An Introduction to the Radio Frequency Spectrum

The radio frequency (RF) spectrum is the range of electromagnetic radio frequencies used for wireless communications, broadcasting, radar, and other applications. It spans frequencies from 3Hz to 300GHz. This article provides an overview of the RF spectrum and its usage.

RF Spectrum Segments

The RF spectrum is divided into different ranges based on their utility:

  • Very low frequency (VLF) - 3Hz to 30kHz. Used for submarine communications.
  • Low frequency (LF) - 30kHz to 300kHz. Used for navigation and broadcasting. 
  • Medium frequency (MF) - 300kHz to 3MHz. AM broadcast radios operate here.
  • High frequency (HF) - 3MHz to 30MHz. Shortwave broadcasting occurs here. 
  • Very high frequency (VHF) - 30MHz to 300MHz. FM radio, two-way radios, and television broadcasts use this band.
  • Ultra-high frequency (UHF) - 300MHz to 3GHz. Cellular networks, WiFi, Bluetooth, and satellite communications predominately use this range.
  • Super high frequency (SHF) - 3GHz to 30GHz. Radar systems and satellite links operate in this band.  
  • Extremely high frequency (EHF) - 30GHz to 300GHz. Millimeter wave wireless systems use this very high band.

RF Spectrum Allocation

Governments regulate and allocate different portions of the RF spectrum for various services based on technical criteria and demand. These allocations ensure efficient utilization and prevent interference.

Common designations include bands for broadcasting (AM, FM), mobile services (2G, 3G, 4G LTE), wireless LAN (WiFi), public safety, satellite usage, microwave links, and radio navigation. Unlicensed bands allow usage for low-power consumer devices.

With the growth in wireless services, efficient and optimal RF spectrum allocation is crucial for supporting new technologies and usage paradigms. Understanding the radio frequency spectrum enables leveraging it for innovative applications.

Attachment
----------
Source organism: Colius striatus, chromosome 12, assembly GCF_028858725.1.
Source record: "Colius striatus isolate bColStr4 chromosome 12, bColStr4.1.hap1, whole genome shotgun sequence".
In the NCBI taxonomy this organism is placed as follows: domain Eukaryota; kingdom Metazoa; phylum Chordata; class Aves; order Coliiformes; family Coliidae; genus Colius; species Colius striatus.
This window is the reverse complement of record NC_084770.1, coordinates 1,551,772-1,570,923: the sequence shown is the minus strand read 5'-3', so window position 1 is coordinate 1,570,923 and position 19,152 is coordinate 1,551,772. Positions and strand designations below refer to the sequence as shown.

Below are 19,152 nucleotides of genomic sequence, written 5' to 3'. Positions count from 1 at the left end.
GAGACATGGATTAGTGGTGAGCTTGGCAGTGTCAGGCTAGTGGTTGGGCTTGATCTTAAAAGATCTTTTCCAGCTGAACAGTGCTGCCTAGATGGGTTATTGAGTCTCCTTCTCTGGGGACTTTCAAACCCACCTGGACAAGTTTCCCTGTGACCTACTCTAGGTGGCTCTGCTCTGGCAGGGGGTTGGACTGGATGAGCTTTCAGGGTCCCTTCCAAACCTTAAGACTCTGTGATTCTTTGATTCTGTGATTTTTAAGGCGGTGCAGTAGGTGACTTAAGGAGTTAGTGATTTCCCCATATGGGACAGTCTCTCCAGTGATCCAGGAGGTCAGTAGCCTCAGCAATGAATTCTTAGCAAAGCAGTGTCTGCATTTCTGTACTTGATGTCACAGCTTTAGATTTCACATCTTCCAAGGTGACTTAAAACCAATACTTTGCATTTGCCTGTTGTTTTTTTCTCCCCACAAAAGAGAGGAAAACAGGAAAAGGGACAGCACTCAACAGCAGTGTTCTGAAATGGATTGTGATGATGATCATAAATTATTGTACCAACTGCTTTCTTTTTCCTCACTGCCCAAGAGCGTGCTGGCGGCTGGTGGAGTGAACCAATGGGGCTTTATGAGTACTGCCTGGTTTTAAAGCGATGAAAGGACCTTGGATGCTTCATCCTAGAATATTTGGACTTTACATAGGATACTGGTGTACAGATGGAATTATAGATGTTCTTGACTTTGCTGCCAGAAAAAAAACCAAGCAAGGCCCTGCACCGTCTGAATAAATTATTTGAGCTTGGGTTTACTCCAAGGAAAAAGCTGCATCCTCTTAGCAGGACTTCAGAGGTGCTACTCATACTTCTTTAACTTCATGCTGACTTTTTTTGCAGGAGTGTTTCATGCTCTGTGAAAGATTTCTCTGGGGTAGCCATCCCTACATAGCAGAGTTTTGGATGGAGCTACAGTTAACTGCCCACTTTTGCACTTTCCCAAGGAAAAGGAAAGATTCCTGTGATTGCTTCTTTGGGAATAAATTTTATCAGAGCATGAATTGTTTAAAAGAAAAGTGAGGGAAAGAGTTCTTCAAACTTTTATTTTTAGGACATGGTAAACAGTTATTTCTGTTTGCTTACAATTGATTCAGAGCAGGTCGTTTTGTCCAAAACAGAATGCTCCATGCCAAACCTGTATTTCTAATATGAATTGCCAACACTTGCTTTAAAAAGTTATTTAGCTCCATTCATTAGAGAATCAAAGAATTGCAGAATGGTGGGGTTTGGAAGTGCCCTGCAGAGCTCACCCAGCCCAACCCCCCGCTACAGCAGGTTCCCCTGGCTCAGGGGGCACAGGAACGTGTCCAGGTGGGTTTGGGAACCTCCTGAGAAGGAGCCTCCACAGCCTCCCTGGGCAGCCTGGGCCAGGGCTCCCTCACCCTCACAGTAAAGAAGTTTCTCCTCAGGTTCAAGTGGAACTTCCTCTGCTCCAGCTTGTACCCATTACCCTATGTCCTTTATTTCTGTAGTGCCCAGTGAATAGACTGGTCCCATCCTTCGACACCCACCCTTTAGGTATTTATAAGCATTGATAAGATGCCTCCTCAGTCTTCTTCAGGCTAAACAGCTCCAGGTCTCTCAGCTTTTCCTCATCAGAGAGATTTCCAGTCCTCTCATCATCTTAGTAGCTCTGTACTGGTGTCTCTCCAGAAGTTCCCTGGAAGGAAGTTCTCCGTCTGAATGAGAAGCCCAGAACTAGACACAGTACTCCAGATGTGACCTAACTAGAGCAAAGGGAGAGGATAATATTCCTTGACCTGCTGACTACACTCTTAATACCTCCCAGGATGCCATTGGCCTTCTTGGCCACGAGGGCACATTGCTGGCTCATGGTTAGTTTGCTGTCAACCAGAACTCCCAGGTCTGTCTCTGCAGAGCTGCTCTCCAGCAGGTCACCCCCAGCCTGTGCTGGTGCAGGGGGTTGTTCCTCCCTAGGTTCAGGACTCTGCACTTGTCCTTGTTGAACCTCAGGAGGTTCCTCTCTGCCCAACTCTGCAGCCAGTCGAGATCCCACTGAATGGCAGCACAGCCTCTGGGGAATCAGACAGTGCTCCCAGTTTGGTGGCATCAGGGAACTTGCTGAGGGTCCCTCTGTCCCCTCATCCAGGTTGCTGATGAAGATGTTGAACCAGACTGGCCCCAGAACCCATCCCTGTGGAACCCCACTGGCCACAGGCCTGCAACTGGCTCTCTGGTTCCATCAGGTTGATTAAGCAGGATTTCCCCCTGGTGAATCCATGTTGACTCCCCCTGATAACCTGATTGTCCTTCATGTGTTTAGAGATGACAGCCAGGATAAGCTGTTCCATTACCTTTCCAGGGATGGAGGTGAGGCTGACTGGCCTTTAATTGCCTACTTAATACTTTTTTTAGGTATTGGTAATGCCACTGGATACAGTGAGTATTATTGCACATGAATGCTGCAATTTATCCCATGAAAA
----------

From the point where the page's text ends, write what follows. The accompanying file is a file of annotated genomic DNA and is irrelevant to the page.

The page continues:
Radio signals are transmitted through electromagnetic waves, also called radio waves, in a radio communication system. The radio waves have a wide frequency range starting from a few ten kiloHertz (kHz) to several thousand Mega Hertz (MHz). This wide range of frequencies is called the radio spectrum or RF spectrum.

The RF spectrum is classified according to the applications of the spectrum in different service areas. The classification of the RF spectrum is given in the below table along with the associated applications in communication systems.

Classification of the Radio Frequency Spectrum

Radiofrequency rangeWavelength (meters) MassClassApplications
10-30 kHz3 x 104 - 104Very Low Frequency (VLF)Point-to-point communication (Long Distance)
30-300 kHz104 - 103Low Frequency (LF)Point-to-point communication (Long Distance) and Navigation
300-3000 kHz103 - 102Medium Frequency (MF)Radio broadcasting
3-30 MHz102 - 10High Frequency (HF)Overseas radio broadcasting, Point to Point Radio Telegraphy, and Telephony
30-300 MHz10 - 1.0Very High Frequency (VHF)FM broadcast, television, and Radar
300-3000 MHz1.0 - 0.1Ultra-high Frequency (UHF)Television and navigation
3000-30,000 MHz0.1 - 0.01Super High Frequency (SHF)Radar navigation and radio relays